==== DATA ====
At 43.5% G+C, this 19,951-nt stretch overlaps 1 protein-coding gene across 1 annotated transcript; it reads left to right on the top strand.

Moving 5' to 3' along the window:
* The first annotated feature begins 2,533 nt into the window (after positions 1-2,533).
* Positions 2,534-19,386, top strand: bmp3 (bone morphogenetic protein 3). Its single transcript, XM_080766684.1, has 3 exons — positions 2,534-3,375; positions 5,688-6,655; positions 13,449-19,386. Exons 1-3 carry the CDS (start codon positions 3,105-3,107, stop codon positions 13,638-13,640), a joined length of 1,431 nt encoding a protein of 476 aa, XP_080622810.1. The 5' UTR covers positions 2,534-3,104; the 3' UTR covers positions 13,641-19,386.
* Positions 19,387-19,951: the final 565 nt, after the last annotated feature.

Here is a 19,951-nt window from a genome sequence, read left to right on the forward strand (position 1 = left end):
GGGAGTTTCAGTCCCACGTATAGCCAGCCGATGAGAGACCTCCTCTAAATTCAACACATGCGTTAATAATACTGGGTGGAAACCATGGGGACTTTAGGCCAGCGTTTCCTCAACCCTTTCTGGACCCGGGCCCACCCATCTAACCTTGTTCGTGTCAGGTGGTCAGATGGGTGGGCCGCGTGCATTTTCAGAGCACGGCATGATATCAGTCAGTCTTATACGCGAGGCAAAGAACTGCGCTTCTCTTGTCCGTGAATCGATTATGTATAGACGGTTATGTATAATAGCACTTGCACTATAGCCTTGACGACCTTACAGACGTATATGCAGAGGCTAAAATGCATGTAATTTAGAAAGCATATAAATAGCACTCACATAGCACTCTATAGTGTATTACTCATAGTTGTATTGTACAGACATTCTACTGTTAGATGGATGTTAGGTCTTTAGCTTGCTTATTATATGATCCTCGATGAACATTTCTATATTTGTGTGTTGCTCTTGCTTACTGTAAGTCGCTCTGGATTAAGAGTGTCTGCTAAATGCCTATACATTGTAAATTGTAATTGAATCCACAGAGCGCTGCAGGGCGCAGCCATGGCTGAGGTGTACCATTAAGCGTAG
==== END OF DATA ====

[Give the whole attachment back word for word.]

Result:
At 43.5% G+C, this 19,951-nt stretch overlaps 1 protein-coding gene across 1 annotated transcript; it reads left to right on the top strand.

Moving 5' to 3' along the window:
* The first annotated feature begins 2,533 nt into the window (after positions 1-2,533).
* Positions 2,534-19,386, top strand: bmp3 (bone morphogenetic protein 3). Its single transcript, XM_080766684.1, has 3 exons — positions 2,534-3,375; positions 5,688-6,655; positions 13,449-19,386. Exons 1-3 carry the CDS (start codon positions 3,105-3,107, stop codon positions 13,638-13,640), a joined length of 1,431 nt encoding a protein of 476 aa, XP_080622810.1. The 5' UTR covers positions 2,534-3,104; the 3' UTR covers positions 13,641-19,386.
* Positions 19,387-19,951: the final 565 nt, after the last annotated feature.

Here is a 19,951-nt window from a genome sequence, read left to right on the forward strand (position 1 = left end):
GGGAGTTTCAGTCCCACGTATAGCCAGCCGATGAGAGACCTCCTCTAAATTCAACACATGCGTTAATAATACTGGGTGGAAACCATGGGGACTTTAGGCCAGCGTTTCCTCAACCCTTTCTGGACCCGGGCCCACCCATCTAACCTTGTTCGTGTCAGGTGGTCAGATGGGTGGGCCGCGTGCATTTTCAGAGCACGGCATGATATCAGTCAGTCTTATACGCGAGGCAAAGAACTGCGCTTCTCTTGTCCGTGAATCGATTATGTATAGACGGTTATGTATAATAGCACTTGCACTATAGCCTTGACGACCTTACAGACGTATATGCAGAGGCTAAAATGCATGTAATTTAGAAAGCATATAAATAGCACTCACATAGCACTCTATAGTGTATTACTCATAGTTGTATTGTACAGACATTCTACTGTTAGATGGATGTTAGGTCTTTAGCTTGCTTATTATATGATCCTCGATGAACATTTCTATATTTGTGTGTTGCTCTTGCTTACTGTAAGTCGCTCTGGATTAAGAGTGTCTGCTAAATGCCTATACATTGTAAATTGTAATTGAATCCACAGAGCGCTGCAGGGCGCAGCCATGGCTGAGGTGTACCATTAAGCGTAG